Explore the history of the United Kingdom (UK), the grouping of islands off the west coast of Europe that includes England, Scotland, Wales, and part of Ireland. The term “Great Britain,” while sometimes erroneously applied to the United Kingdom as a whole, is the largest island constituting most of the territory of England, Scotland, and Wales, which formally joined together in 1707. The largely Catholic Ireland, which joined the kingdom in 1800, seceded from the Protestant-dominated UK in 1921, although the largely Protestant northern section of Ireland, now known as Northern Ireland, returned to the UK the following day.
In the 14th century, Britain began a period of expansion that eventually made it the world’s largest empire, with colonial holdings in the Far East, India, Africa, and the Americas. At the peak of its power in the 19th century, the British Empire covered over one-fourth of the Earth’s surface. As the world’s superpower, the United Kingdom exported its language and culture throughout the world.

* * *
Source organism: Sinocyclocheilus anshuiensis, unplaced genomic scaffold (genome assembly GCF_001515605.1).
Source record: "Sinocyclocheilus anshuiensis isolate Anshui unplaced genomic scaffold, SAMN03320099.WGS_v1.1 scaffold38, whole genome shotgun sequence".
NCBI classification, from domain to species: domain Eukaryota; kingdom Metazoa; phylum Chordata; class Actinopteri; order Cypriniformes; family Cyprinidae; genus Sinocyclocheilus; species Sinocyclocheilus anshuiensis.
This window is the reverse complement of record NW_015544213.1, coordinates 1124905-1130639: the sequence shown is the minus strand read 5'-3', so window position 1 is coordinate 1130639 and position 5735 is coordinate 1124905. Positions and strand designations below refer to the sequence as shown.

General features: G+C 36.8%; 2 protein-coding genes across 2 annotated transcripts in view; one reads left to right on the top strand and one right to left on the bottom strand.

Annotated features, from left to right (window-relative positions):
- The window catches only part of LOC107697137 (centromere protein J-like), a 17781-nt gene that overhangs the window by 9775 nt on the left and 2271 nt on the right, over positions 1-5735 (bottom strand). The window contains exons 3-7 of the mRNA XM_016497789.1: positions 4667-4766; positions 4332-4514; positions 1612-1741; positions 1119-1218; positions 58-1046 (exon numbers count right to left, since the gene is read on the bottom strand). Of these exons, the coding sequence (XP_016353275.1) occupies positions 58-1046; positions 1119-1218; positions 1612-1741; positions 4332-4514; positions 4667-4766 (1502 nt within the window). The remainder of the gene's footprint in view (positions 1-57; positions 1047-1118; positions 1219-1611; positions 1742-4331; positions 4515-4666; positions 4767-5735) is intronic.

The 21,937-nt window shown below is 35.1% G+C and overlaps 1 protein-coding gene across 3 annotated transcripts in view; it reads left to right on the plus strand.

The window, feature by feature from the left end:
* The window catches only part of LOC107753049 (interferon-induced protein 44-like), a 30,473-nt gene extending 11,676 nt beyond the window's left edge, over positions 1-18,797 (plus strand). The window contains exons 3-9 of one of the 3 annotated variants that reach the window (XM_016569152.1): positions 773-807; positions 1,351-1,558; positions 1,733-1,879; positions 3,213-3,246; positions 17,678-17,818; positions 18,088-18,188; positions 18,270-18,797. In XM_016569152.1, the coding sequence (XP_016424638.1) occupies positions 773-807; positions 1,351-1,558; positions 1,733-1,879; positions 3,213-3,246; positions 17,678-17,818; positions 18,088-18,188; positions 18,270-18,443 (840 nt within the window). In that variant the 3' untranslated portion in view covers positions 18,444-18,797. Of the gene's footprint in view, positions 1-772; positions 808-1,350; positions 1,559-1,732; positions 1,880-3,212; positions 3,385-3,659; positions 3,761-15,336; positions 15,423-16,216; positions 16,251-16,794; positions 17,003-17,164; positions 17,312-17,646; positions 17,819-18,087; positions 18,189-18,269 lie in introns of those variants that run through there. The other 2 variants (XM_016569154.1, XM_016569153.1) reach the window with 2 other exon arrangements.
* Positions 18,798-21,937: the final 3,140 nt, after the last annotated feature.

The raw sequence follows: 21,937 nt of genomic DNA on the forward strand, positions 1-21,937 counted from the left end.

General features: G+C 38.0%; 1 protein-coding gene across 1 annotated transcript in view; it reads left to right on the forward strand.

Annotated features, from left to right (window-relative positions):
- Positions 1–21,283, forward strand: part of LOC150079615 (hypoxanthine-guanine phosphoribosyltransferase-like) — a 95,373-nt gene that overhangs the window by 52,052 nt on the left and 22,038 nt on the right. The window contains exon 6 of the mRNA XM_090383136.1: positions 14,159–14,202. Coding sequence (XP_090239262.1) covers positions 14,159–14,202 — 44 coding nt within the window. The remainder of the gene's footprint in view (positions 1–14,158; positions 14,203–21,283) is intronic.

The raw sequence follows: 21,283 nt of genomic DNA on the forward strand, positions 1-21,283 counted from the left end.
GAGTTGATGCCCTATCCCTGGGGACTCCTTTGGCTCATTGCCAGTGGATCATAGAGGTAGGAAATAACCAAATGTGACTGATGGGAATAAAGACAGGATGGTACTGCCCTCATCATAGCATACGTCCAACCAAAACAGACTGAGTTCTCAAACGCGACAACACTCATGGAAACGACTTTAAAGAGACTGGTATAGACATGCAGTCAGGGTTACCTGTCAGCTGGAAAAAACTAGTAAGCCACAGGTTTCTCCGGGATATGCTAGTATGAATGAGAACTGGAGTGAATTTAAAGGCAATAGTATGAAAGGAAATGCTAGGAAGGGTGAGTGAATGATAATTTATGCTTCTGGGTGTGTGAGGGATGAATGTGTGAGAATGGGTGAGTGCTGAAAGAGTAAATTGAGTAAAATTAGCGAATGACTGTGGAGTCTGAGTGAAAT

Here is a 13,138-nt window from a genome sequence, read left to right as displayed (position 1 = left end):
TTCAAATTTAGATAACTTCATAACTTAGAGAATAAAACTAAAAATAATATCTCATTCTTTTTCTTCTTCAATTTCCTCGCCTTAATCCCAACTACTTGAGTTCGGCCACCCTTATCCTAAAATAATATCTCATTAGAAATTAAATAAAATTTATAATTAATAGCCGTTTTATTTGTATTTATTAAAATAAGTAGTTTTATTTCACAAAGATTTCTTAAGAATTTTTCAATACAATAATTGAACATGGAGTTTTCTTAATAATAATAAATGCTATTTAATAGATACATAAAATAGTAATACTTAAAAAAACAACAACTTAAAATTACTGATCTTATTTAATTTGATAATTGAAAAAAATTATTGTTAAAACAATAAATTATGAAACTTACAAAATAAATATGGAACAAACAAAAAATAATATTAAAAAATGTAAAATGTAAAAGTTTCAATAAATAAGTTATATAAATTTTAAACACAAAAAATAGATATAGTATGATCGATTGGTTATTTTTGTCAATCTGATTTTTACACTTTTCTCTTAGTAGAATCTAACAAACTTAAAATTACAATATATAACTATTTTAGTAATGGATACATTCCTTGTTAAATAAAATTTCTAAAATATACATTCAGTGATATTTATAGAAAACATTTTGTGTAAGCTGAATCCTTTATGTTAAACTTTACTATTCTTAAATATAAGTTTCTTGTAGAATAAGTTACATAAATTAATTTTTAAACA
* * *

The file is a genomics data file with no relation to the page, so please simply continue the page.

In the 20th century, the United Kingdom’s power weakened over the course of two world wars (1914–1918 and 1939–1945). Most of its colonies had gained their independence by the 1960s. The United Kingdom continued to play a major role in international affairs, both as a strong ally of its former colony the United States and as a member of the European Union. In 2016, the British narrowly approved a plan to leave the European Union, colloquially known as “Brexit.”